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To my old master

To look at the effects of slavery on our thinking about others.

by Helen Bryant

Suitable for Whole School (Sec)

Aims

To look at the effects of slavery on our thinking about others.

Preparation and materials

Assembly

  1. Today we are going to think about a letter that was written in 1865, two years after slavery was made illegal in the United States. The letter was written in the year the American Civil War ended.
  2. The American Civil War lasted from 1861 to 1865. It began because the southern states, united in their use of slave labour, disagreed with the election, in 1861, of Abraham Lincoln as President on an anti-slavery programme. They maintained that each state had the right to fix its own laws on slavery, which in practice meant they wished to keep slavery. When Abraham Lincoln was elected, 11 southern states withdrew from the United States of America.
     
    These southern states formed the Confederate States of America and were known as the ‘Confederates’. The 23 northern states were known as the ‘Union’. They, together with seven other states which had not yet joined the Union, fought the war to save the USA from breaking up.
  3. In 1863, two years into the war, President Lincoln made the Emancipation Proclamation. This proclaimed the abolition of slavery, including slavery in the southern states in rebellion against the Union (but not for slaves in the border states which remained loyal to the Union).

    The Emancipation Proclamation applied to 3.1 million of the 4 million slaves in the United States. The Proclamation immediately freed 50,000 slaves; with nearly all the rest of the 3.1 million freed as Union armies advanced south.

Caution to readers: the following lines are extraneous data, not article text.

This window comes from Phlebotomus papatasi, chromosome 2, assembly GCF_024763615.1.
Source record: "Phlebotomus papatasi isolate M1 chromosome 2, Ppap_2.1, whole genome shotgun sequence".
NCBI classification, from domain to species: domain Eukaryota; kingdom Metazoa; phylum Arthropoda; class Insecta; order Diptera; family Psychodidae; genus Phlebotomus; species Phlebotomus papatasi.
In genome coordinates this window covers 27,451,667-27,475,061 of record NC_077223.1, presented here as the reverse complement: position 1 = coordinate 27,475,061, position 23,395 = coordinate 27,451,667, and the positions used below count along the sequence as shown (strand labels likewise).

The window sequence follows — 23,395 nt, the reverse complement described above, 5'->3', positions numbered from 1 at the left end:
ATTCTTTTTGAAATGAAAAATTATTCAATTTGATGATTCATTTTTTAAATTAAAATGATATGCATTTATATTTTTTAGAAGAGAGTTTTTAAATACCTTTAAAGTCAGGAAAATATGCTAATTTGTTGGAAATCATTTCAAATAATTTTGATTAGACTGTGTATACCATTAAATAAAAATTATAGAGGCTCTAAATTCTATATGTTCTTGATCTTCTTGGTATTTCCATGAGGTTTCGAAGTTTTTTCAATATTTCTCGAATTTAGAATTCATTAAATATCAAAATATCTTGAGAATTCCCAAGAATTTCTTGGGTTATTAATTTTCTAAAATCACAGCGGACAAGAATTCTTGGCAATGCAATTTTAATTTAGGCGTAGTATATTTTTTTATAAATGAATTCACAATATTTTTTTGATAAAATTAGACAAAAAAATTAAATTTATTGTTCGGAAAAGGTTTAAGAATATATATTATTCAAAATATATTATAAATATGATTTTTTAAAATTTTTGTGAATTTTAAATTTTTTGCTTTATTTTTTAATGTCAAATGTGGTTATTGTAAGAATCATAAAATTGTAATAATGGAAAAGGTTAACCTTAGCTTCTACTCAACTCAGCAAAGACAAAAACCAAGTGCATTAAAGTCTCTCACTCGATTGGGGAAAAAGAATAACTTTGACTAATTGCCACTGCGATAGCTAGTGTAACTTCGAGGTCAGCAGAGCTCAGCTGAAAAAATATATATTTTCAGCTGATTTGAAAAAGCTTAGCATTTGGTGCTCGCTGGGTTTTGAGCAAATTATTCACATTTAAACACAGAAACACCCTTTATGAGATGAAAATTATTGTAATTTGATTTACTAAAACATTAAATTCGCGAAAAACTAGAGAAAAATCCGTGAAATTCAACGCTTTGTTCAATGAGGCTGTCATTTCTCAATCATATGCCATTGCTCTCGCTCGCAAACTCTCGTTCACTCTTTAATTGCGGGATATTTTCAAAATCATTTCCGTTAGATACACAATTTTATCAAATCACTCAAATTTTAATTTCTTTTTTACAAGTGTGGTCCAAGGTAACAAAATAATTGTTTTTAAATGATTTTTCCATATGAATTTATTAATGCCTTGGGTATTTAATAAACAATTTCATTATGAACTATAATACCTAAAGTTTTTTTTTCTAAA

After four years of warfare, mostly within the southern states, the Confederacy surrendered and slavery was outlawed everywhere in the nation.
  4. In 1865, at the end of the war, Colonel P. H. Anderson, who lived in the southern state of Tennessee, wrote to one of his former slaves, who he had named Jourdon Anderson. He asked Jourdon to return to work on his farm.

    Jourdon Anderson, however, had moved to Ohio, and had found paid work, and so was able to support his family independently. In August 1865, Jourdon sent a reply to his old master. This is what he wrote.
  5. Read the letter: see ‘Preparation and materials’.
  6. This is a letter that clearly shows the intelligence and ability of someone who had been regarded as less than human in his lifetime.

Time for reflection

What is it that makes us deem one group of people less intelligent, less able, or sub-human, just because they happen to be different from us, or because history has endowed one set of people with the power to make another set of people subordinate?

What struck you most about this letter? (Pause)

What lessons do you draw from it? (Pause)

Let us resolve to treat everyone with fairness and understanding.

Prayer
Help me to see the prejudice within my life,
and root it out.
Amen.

Music

Download a version of ‘Mine eyes have seen the glory of the coming of the Lord’, which has been called ‘the battle hymn of the Republic’ (widely available).

Publication date: May 2012   (Vol.14 No.5)    Published by SPCK, London, UK.
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